The Supreme Court of Ohio recently overturned a Board of Tax Appeals determination holding that certain receipts related to the use of intellectual property should be sitused to Ohio for CAT purposes. The taxpayer at issue was the reporting member of a combined group that included the National Association for Stock Car Auto Racing (NASCAR), which held NASCAR-sanctioned events in Ohio and broadcast races in all fifty states, as well as other countries. NASCAR did not file CAT returns for the tax years at issue and was subsequently audited. On audit, the Commissioner sitused NASCAR’s broadcast and media revenue to Ohio based on the number of cable television households in Ohio as a proxy for the Ohio audience of the programs. Revenues from license fees and sponsor fees related to the events were sitused to Ohio based U.S. Census population data, applying the percentage of population in Ohio as compared to the national population. Other fees—sanction fees, membership revenue, and competition revenue— were sitused based on the location of the race event for which they were paid. NASCAR protested the Commissioner’s adjustments, arguing that nearly all its relevant revenue should be sitused to its headquarters in Florida where it received the benefit of its agreements with the purchasers of the intellectual property rights. After the Board upheld the Commissioner’s assessment, NASCAR directly appealed to the Ohio Supreme Court.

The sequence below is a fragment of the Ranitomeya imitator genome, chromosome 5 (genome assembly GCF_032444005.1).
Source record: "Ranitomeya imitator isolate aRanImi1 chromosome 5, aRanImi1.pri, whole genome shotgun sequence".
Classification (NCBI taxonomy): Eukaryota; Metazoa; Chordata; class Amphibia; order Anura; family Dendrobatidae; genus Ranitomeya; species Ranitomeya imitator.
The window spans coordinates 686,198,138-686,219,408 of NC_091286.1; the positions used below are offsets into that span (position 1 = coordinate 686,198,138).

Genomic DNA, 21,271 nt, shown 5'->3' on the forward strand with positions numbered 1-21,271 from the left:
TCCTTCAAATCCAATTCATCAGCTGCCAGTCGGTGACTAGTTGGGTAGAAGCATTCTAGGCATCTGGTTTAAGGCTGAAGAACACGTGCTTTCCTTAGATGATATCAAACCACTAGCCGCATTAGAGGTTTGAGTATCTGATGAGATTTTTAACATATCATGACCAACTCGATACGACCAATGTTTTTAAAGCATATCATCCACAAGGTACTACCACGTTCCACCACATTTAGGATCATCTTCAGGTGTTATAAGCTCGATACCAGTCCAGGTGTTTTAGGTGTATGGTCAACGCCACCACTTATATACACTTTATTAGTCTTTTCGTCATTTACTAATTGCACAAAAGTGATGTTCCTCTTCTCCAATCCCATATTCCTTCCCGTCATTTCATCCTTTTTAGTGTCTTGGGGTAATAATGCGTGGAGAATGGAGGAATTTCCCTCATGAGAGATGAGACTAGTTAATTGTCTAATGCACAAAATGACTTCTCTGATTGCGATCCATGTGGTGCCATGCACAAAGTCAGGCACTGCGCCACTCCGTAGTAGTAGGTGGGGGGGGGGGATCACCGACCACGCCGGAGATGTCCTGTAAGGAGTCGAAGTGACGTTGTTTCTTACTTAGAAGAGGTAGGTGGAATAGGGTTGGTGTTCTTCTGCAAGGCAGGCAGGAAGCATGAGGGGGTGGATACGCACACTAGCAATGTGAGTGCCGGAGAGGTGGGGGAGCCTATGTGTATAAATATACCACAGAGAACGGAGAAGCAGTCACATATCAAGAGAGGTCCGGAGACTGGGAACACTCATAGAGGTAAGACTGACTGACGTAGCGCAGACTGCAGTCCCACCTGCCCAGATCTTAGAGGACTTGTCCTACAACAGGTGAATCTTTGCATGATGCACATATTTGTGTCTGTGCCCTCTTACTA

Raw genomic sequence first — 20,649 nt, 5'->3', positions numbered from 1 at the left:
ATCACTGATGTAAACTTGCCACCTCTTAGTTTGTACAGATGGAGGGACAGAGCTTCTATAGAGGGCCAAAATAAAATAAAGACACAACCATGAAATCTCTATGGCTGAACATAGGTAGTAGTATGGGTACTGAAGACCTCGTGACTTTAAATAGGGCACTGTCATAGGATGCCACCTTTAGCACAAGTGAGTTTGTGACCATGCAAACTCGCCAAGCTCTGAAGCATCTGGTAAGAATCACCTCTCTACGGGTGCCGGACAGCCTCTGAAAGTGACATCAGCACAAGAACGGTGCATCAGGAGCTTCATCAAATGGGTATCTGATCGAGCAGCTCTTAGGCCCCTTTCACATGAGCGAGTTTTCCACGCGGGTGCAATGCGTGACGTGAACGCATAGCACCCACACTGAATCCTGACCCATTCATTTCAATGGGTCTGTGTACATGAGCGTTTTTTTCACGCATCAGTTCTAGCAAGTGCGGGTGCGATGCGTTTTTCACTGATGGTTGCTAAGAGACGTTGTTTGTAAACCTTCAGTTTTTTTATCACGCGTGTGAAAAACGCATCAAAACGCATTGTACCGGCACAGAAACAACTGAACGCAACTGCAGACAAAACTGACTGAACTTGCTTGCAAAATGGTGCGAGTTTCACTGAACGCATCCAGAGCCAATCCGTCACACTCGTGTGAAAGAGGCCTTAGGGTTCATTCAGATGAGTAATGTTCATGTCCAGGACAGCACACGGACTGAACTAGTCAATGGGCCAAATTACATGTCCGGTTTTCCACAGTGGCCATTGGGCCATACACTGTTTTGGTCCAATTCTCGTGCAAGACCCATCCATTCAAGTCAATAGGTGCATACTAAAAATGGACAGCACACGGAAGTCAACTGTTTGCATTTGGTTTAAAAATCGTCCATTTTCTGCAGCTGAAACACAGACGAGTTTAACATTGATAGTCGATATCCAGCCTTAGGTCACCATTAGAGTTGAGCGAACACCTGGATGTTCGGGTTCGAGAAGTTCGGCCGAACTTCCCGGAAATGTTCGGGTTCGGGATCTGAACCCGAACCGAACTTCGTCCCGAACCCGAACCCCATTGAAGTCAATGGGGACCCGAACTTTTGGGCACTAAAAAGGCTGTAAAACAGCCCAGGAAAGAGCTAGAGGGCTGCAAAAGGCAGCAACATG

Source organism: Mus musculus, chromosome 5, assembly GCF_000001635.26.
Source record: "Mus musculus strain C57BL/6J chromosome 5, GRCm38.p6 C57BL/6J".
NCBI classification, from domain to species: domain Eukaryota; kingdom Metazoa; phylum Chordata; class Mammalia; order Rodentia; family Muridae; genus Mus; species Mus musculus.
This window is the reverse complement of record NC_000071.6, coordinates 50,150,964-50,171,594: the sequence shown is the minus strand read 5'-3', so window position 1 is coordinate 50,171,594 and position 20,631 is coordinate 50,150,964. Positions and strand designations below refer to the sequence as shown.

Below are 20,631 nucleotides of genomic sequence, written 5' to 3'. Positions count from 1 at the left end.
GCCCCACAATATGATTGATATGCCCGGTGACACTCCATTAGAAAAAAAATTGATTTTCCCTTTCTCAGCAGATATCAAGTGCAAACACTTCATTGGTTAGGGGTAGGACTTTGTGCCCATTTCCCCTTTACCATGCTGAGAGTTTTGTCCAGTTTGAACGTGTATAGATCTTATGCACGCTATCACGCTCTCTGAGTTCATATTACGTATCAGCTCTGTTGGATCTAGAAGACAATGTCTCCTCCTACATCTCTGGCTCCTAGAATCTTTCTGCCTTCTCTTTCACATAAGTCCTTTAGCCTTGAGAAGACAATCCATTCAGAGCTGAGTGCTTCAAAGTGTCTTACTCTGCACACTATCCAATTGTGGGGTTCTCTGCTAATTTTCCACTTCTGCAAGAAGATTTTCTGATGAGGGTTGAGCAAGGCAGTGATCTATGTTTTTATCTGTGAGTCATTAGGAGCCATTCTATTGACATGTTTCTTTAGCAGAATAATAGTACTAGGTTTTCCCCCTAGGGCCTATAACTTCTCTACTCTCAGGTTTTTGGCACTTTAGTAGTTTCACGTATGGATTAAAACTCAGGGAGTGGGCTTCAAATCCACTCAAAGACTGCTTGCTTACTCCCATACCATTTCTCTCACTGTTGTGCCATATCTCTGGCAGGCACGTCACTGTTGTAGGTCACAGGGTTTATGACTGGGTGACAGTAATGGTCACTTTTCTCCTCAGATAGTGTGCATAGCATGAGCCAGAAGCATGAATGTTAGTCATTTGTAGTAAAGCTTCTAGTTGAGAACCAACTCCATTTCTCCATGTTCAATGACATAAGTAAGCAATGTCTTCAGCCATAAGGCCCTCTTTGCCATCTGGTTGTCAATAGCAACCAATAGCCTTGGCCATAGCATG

Before the high court, the key issue was whether the taxpayer’s broadcasting, media, licensing and sponsorship receipts were sitused to Ohio. Under Ohio law, gross receipts from the sale, exchange, disposition, or other grant of the right to use trademarks, trade names, patents, copyrights, and similar intellectual property are sitused to Ohio to the extent that the receipts are based on the amount of use of the property in Ohio. There is an alternative catch-all situsing provision that applies to other receipts. The Commissioner had originally relied on the catch-all provision to source NASCAR’s receipts, but the Board determined the statute addressing gross receipts from licensing intellectual property was the proper situsing statute and that the outcome (i.e., that the receipts should be sourced based on number of cable TV households and population) was the same regardless. The Ohio Supreme Court first addressed and dismissed as a “nonstarter” the taxpayer’s argument that it was improper for the Board to affirm an assessment of tax on a statute that differed from that under which the Commissioner had made the original determination. The court then moved on to the taxpayer’s substantive challenges to the assessment. The statute at issue permitted taxation of gross receipts derived from a grant of the right to use intellectual property only “to the extent the receipts are based on the right to use the property in this state.” Although the receipts at issue were payments for the right to use intellectual property, none of NASCAR's contracts tied the payment of the fees to a specific right to use the licensed intellectual property in Ohio. As such, the court concluded that the fees were not “based on the right” to use the property in the state. The Commissioner's position that he could approximate what share of the nationwide rights should have been attributable to the use of the intellectual property in Ohio was rejected as being beyond the scope of his statutory authority. As a result, the court concluded that the assessments related to NASCAR's broadcast revenue, media revenue, licensing fees and sponsorship fees were invalid under the statute. Having agreed with NASCAR's statutory argument, the court declined to address additional constitutional arguments relating to the dormant Commerce Clause.